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    Imagistan

  19. #244
    fat cnut SKkin's Avatar
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    I suppose Engdahl is just as silly...

    "Beijing and the Turkic Uyghur Threat - A “Holy War” Against China"

    excerpts from my post here:
    http://teakdoor.com/speakers-corner/...ml#post3864946 ("Freedom Is Slavery")

    In this issue of my periodic newsletter I want to go into the deep background to
    a little-known role of US intelligence, the CIA to be more precise, in infiltrating
    China’s Uyghur Muslim population over a period of decades. Recent Western
    mainstream media and US Congress members have made allegations that
    Beijing has created internment camps in China’s western Xinjiang Province
    where an estimated 11 million Muslim Uyghurs live. While Beijing vehemently
    denies interring one million Uyghurs, the charges are serving to increasingly
    demonize China as an “enemy regime,” along with Russia, in Western media.

    The recent chorus of attacks on Beijing over treatment of its Muslim minority in
    Xinjiang conveniently ignores the relevant background to why Beijing is very
    alarmed about its Muslim Uyghurs. One major reason is that there are an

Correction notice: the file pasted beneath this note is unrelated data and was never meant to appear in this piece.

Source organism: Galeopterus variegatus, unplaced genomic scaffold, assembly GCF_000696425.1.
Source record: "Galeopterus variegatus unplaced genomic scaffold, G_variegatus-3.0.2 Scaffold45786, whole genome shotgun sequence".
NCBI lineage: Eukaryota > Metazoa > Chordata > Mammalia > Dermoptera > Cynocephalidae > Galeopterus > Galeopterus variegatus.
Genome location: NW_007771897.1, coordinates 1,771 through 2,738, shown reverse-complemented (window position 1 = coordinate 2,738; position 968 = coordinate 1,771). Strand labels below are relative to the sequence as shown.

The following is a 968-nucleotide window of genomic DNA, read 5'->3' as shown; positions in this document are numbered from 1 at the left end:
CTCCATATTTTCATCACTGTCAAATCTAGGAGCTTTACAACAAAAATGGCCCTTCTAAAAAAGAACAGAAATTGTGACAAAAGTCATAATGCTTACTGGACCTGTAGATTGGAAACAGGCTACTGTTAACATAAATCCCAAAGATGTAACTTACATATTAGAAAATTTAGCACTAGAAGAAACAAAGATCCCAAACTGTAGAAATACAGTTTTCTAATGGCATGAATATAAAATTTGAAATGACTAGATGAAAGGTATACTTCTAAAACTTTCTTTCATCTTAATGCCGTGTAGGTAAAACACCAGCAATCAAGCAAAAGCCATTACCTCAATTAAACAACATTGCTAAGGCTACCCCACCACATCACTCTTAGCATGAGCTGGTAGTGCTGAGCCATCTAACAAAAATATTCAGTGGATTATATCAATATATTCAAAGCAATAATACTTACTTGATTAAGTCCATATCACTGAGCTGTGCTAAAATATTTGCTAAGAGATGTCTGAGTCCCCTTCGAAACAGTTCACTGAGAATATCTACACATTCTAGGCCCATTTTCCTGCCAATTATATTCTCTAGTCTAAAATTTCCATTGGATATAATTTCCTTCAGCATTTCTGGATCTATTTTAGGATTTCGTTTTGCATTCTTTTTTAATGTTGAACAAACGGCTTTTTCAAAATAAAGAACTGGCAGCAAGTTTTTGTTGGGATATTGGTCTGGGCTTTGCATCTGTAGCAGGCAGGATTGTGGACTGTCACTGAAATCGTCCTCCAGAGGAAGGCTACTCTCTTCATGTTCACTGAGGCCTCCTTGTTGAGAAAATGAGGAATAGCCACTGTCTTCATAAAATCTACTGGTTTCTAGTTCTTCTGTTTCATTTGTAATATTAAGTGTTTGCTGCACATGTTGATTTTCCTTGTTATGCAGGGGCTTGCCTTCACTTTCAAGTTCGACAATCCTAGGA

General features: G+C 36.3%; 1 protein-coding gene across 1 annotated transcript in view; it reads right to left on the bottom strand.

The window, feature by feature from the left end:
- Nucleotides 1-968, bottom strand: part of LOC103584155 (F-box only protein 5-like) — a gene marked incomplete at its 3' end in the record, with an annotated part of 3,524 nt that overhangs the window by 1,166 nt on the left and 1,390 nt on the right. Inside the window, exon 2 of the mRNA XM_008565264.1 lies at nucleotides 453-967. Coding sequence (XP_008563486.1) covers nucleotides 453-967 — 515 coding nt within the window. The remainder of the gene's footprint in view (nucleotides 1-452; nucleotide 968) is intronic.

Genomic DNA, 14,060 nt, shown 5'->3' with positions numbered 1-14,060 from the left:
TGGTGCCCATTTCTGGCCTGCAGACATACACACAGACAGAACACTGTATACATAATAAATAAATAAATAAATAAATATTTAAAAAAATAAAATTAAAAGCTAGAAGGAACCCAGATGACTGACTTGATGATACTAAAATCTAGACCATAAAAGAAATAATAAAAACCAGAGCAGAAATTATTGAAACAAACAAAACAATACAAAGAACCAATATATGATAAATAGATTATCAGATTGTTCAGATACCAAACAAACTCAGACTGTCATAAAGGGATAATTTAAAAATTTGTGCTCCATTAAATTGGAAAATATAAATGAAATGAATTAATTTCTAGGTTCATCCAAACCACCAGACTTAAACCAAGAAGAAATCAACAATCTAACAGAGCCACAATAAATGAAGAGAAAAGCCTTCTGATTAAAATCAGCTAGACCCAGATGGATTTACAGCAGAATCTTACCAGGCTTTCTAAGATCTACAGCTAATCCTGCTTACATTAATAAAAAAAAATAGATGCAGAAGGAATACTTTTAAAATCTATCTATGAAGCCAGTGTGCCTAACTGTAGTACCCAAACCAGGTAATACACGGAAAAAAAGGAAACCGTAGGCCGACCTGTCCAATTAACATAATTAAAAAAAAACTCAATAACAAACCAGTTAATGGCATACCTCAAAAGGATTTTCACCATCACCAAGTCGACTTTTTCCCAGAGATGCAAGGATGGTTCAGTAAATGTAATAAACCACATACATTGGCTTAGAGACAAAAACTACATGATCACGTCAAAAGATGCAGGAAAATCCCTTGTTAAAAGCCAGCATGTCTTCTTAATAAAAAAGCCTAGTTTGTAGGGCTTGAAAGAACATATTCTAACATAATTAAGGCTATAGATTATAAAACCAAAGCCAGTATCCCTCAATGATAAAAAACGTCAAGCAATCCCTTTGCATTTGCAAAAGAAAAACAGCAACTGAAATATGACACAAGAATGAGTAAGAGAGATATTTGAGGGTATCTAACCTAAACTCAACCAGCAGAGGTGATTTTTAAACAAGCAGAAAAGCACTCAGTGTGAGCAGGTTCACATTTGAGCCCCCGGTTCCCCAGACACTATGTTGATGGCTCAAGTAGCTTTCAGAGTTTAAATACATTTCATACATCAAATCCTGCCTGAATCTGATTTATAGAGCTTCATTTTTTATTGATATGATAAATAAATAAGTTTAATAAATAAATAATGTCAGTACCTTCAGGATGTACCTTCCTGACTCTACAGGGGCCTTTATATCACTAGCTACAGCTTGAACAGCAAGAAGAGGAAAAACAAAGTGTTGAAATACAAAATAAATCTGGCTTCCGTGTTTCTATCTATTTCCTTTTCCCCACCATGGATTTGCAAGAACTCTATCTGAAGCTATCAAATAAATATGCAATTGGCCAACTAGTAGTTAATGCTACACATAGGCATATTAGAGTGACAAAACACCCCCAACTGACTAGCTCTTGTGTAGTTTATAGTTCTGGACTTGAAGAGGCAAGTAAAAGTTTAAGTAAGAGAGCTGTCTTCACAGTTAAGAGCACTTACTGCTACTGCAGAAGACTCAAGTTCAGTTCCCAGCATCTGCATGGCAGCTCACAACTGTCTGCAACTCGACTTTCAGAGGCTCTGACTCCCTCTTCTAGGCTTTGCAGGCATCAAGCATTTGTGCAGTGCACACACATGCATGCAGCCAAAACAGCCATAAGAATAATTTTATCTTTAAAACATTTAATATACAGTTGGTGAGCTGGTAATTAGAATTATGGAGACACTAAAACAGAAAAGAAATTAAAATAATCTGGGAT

estimated 5-18,000 Uyghurs fighting as Islamic Jihadists in Syria, and reportedly
    being groomed to return to China to wage Jihad against the government in the
    region which is the heart of China’s oil and gas pipeline networks and a hub for
    the New Silk Road. The role of Turkey and the Erdogan government in
    supporting what he calls “East Turkestan peoples” is at best unclear, at worst,
    malicious. At this juncture, what is clear is that China’s Uyghur problem has its
    roots in the decades of Saudi Wahhabite oil money financing CIA projects across
    Asia on behalf of the Muslim Brotherhood and their terrorist spinoff groups
    including Al Qaeda, Al Nusra Front in Syria and ISIS.
    CIA and Xinjiang’s Uyghur Islamist Unrest

    One of the major architects of Brzezinski’s Islamic Arc of Crisis strategy in 1979
    and after was a career senior CIA Middle East specialist, Graham E. Fuller, a
    specialist in “Islamic extremism,” also known as political Islamic Jihadism. In 1999,
    Fuller wrote a policy paper for the RAND Corporation, a Pentagon-linked think
    tank, in which he stated, “The policy of guiding the evolution of Islam and of
    helping them against our adversaries worked marvelously well in Afghanistan
    against the Russians. The same doctrines can still be used to destabilize what
    remains of Russian power, and especially to counter the Chinese influence in
    Central Asia [author’s emphasis—F.W.E.].”4

    Fuller’s proposal had become fundamental US secret strategic policy by the